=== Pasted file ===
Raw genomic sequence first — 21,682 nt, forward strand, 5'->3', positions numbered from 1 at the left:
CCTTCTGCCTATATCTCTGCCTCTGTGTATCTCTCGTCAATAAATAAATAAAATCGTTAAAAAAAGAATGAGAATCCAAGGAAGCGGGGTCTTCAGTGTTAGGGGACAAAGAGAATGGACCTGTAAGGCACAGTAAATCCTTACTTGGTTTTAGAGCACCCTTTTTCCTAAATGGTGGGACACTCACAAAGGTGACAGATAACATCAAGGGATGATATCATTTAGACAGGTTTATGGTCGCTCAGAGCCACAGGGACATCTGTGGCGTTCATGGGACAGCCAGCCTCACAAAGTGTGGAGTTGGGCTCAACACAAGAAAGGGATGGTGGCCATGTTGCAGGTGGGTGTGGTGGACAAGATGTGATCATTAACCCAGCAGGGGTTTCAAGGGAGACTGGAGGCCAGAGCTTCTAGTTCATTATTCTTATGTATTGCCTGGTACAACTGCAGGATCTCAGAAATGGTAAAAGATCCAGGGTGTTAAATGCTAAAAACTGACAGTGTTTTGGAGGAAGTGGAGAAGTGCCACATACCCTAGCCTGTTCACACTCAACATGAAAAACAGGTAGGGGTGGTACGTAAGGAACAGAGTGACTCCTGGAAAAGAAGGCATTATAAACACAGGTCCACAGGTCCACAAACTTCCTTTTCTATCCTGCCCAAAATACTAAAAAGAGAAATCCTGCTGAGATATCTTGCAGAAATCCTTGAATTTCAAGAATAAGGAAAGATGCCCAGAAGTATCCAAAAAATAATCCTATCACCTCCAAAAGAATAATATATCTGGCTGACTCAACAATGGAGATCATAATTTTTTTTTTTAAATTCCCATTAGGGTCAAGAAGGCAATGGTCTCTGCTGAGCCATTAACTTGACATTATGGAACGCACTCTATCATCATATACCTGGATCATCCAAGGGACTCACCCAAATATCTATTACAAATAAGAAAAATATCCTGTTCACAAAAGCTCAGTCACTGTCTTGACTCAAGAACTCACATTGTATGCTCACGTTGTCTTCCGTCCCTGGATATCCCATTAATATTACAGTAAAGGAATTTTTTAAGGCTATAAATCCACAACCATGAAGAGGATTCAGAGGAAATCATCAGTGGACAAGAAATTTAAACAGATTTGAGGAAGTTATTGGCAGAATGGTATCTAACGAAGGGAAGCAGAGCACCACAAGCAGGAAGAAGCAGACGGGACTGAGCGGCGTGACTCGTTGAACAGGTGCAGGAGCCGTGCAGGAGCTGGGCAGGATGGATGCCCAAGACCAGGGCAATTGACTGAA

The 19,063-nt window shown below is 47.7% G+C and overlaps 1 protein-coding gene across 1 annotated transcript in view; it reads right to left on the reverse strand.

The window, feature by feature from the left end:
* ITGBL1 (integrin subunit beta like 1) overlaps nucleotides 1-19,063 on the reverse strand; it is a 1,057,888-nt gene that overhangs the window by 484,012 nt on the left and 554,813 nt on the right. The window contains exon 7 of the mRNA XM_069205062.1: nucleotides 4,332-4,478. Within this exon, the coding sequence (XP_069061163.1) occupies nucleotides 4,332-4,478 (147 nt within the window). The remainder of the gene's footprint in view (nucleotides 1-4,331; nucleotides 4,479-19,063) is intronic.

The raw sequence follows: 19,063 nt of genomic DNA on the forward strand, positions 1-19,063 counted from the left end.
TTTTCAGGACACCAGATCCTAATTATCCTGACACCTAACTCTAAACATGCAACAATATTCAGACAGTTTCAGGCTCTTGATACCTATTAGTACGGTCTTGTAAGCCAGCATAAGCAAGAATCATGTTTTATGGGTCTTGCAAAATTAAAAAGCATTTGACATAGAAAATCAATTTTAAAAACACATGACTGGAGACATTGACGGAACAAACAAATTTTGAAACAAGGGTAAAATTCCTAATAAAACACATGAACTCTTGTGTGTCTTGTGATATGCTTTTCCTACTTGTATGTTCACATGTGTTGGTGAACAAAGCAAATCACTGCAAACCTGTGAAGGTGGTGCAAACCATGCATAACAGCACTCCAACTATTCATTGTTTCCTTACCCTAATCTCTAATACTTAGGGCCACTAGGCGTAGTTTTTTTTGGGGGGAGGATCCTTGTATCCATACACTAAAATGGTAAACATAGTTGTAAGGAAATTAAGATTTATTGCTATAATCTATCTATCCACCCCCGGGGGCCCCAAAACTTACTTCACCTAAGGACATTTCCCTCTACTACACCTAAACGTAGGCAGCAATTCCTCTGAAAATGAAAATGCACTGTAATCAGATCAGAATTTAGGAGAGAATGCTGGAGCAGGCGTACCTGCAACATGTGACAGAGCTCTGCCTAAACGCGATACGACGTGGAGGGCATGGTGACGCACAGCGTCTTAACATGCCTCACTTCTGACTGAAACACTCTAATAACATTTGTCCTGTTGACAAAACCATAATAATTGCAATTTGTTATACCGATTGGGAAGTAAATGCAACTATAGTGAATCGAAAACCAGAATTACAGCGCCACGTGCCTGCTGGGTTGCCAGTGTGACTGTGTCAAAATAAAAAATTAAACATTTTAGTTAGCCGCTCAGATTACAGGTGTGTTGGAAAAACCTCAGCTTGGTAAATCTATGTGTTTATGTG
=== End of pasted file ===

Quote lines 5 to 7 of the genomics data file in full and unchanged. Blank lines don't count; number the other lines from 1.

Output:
* ITGBL1 (integrin subunit beta like 1) overlaps nucleotides 1-19,063 on the reverse strand; it is a 1,057,888-nt gene that overhangs the window by 484,012 nt on the left and 554,813 nt on the right. The window contains exon 7 of the mRNA XM_069205062.1: nucleotides 4,332-4,478. Within this exon, the coding sequence (XP_069061163.1) occupies nucleotides 4,332-4,478 (147 nt within the window). The remainder of the gene's footprint in view (nucleotides 1-4,331; nucleotides 4,479-19,063) is intronic.

The raw sequence follows: 19,063 nt of genomic DNA on the forward strand, positions 1-19,063 counted from the left end.
TTTTCAGGACACCAGATCCTAATTATCCTGACACCTAACTCTAAACATGCAACAATATTCAGACAGTTTCAGGCTCTTGATACCTATTAGTACGGTCTTGTAAGCCAGCATAAGCAAGAATCATGTTTTATGGGTCTTGCAAAATTAAAAAGCATTTGACATAGAAAATCAATTTTAAAAACACATGACTGGAGACATTGACGGAACAAACAAATTTTGAAACAAGGGTAAAATTCCTAATAAAACACATGAACTCTTGTGTGTCTTGTGATATGCTTTTCCTACTTGTATGTTCACATGTGTTGGTGAACAAAGCAAATCACTGCAAACCTGTGAAGGTGGTGCAAACCATGCATAACAGCACTCCAACTATTCATTGTTTCCTTACCCTAATCTCTAATACTTAGGGCCACTAGGCGTAGTTTTTTTTGGGGGGAGGATCCTTGTATCCATACACTAAAATGGTAAACATAGTTGTAAGGAAATTAAGATTTATTGCTATAATCTATCTATCCACCCCCGGGGGCCCCAAAACTTACTTCACCTAAGGACATTTCCCTCTACTACACCTAAACGTAGGCAGCAATTCCTCTGAAAATGAAAATGCACTGTAATCAGATCAGAATTTAGGAGAGAATGCTGGAGCAGGCGTACCTGCAACATGTGACAGAGCTCTGCCTAAACGCGATACGACGTGGAGGGCATGGTGACGCACAGCGTCTTAACATGCCTCACTTCTGACTGAAACACTCTAATAACATTTGTCCTGTTGACAAAACCATAATAATTGCAATTTGTTATACCGATTGGGAAGTAAATGCAACTATAGTGAATCGAAAACCAGAATTACAGCGCCACGTGCCTGCTGGGTTGCCAGTGTGACTGTGTCAAAATAAAAAATTAAACATTTTAGTTAGCCGCTCAGATTACAGGTGTGTTGGAAAAACCTCAGCTTGGTAAATCTATGTGTTTATGTG